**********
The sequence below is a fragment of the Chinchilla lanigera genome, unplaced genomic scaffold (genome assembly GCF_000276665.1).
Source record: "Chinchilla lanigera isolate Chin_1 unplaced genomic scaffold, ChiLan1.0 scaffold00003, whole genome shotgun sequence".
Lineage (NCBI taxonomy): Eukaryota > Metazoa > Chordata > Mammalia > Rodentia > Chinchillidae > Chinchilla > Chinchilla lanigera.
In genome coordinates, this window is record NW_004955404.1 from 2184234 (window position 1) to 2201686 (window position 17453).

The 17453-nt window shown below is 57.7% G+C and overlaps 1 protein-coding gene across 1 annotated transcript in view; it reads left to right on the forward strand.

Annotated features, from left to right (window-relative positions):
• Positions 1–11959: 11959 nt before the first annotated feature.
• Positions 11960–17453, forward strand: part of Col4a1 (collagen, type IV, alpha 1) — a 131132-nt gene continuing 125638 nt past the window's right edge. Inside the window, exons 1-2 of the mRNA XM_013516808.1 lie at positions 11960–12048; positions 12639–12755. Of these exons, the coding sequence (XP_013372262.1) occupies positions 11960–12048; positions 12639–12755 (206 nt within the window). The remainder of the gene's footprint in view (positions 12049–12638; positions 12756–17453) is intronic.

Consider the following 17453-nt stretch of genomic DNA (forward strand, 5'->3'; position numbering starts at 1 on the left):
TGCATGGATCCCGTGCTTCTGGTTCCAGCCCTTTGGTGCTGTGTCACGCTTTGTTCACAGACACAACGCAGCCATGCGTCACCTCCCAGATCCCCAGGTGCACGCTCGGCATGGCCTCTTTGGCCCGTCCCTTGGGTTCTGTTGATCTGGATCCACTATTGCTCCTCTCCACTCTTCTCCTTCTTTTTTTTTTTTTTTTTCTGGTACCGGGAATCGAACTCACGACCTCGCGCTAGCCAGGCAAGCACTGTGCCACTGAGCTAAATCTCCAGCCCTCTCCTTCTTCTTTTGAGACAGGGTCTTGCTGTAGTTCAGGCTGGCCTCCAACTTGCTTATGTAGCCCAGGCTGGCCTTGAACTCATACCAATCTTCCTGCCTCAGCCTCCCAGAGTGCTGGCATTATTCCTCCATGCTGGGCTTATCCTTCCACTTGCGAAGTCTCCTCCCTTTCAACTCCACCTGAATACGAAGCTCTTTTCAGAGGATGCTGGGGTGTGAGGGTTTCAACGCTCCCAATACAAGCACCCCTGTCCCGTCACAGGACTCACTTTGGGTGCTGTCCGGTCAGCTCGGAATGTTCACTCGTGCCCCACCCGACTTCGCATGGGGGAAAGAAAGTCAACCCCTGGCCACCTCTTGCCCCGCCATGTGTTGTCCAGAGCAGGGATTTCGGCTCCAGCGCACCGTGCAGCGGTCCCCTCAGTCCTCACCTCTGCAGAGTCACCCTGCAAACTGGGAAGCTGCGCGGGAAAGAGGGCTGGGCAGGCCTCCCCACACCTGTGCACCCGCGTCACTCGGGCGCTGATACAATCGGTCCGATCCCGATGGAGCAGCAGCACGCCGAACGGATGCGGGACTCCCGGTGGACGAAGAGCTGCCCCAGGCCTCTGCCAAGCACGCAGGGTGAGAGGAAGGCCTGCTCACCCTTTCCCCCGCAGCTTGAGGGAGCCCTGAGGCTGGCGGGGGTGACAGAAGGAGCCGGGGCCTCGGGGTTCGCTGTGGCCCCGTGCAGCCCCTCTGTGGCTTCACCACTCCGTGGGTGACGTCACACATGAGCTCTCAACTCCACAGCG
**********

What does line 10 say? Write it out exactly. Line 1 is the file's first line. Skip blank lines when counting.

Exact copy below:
TGCATGGATCCCGTGCTTCTGGTTCCAGCCCTTTGGTGCTGTGTCACGCTTTGTTCACAGACACAACGCAGCCATGCGTCACCTCCCAGATCCCCAGGTGCACGCTCGGCATGGCCTCTTTGGCCCGTCCCTTGGGTTCTGTTGATCTGGATCCACTATTGCTCCTCTCCACTCTTCTCCTTCTTTTTTTTTTTTTTTTTCTGGTACCGGGAATCGAACTCACGACCTCGCGCTAGCCAGGCAAGCACTGTGCCACTGAGCTAAATCTCCAGCCCTCTCCTTCTTCTTTTGAGACAGGGTCTTGCTGTAGTTCAGGCTGGCCTCCAACTTGCTTATGTAGCCCAGGCTGGCCTTGAACTCATACCAATCTTCCTGCCTCAGCCTCCCAGAGTGCTGGCATTATTCCTCCATGCTGGGCTTATCCTTCCACTTGCGAAGTCTCCTCCCTTTCAACTCCACCTGAATACGAAGCTCTTTTCAGAGGATGCTGGGGTGTGAGGGTTTCAACGCTCCCAATACAAGCACCCCTGTCCCGTCACAGGACTCACTTTGGGTGCTGTCCGGTCAGCTCGGAATGTTCACTCGTGCCCCACCCGACTTCGCATGGGGGAAAGAAAGTCAACCCCTGGCCACCTCTTGCCCCGCCATGTGTTGTCCAGAGCAGGGATTTCGGCTCCAGCGCACCGTGCAGCGGTCCCCTCAGTCCTCACCTCTGCAGAGTCACCCTGCAAACTGGGAAGCTGCGCGGGAAAGAGGGCTGGGCAGGCCTCCCCACACCTGTGCACCCGCGTCACTCGGGCGCTGATACAATCGGTCCGATCCCGATGGAGCAGCAGCACGCCGAACGGATGCGGGACTCCCGGTGGACGAAGAGCTGCCCCAGGCCTCTGCCAAGCACGCAGGGTGAGAGGAAGGCCTGCTCACCCTTTCCCCCGCAGCTTGAGGGAGCCCTGAGGCTGGCGGGGGTGACAGAAGGAGCCGGGGCCTCGGGGTTCGCTGTGGCCCCGTGCAGCCCCTCTGTGGCTTCACCACTCCGTGGGTGACGTCACACATGAGCTCTCAACTCCACAGCG